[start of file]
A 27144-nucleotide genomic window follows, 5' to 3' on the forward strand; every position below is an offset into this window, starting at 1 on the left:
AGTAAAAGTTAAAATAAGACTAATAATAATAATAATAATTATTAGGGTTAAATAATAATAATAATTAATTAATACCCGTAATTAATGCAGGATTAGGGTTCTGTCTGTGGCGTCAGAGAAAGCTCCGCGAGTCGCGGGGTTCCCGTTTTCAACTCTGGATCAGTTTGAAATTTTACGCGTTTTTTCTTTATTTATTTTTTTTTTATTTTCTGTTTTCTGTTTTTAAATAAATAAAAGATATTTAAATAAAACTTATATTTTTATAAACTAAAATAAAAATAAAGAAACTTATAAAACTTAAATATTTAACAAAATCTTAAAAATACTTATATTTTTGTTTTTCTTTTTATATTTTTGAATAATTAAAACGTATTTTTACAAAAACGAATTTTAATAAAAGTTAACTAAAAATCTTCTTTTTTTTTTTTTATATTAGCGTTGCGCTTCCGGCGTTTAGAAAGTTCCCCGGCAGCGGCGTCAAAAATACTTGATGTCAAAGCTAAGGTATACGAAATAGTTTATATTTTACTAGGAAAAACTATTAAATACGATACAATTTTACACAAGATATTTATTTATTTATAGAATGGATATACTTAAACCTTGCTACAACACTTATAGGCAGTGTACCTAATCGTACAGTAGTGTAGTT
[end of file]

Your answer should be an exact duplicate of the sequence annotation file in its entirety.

A 27144-nucleotide genomic window follows, 5' to 3' on the forward strand; every position below is an offset into this window, starting at 1 on the left:
AGTAAAAGTTAAAATAAGACTAATAATAATAATAATAATTATTAGGGTTAAATAATAATAATAATTAATTAATACCCGTAATTAATGCAGGATTAGGGTTCTGTCTGTGGCGTCAGAGAAAGCTCCGCGAGTCGCGGGGTTCCCGTTTTCAACTCTGGATCAGTTTGAAATTTTACGCGTTTTTTCTTTATTTATTTTTTTTTTATTTTCTGTTTTCTGTTTTTAAATAAATAAAAGATATTTAAATAAAACTTATATTTTTATAAACTAAAATAAAAATAAAGAAACTTATAAAACTTAAATATTTAACAAAATCTTAAAAATACTTATATTTTTGTTTTTCTTTTTATATTTTTGAATAATTAAAACGTATTTTTACAAAAACGAATTTTAATAAAAGTTAACTAAAAATCTTCTTTTTTTTTTTTTATATTAGCGTTGCGCTTCCGGCGTTTAGAAAGTTCCCCGGCAGCGGCGTCAAAAATACTTGATGTCAAAGCTAAGGTATACGAAATAGTTTATATTTTACTAGGAAAAACTATTAAATACGATACAATTTTACACAAGATATTTATTTATTTATAGAATGGATATACTTAAACCTTGCTACAACACTTATAGGCAGTGTACCTAATCGTACAGTAGTGTAGTT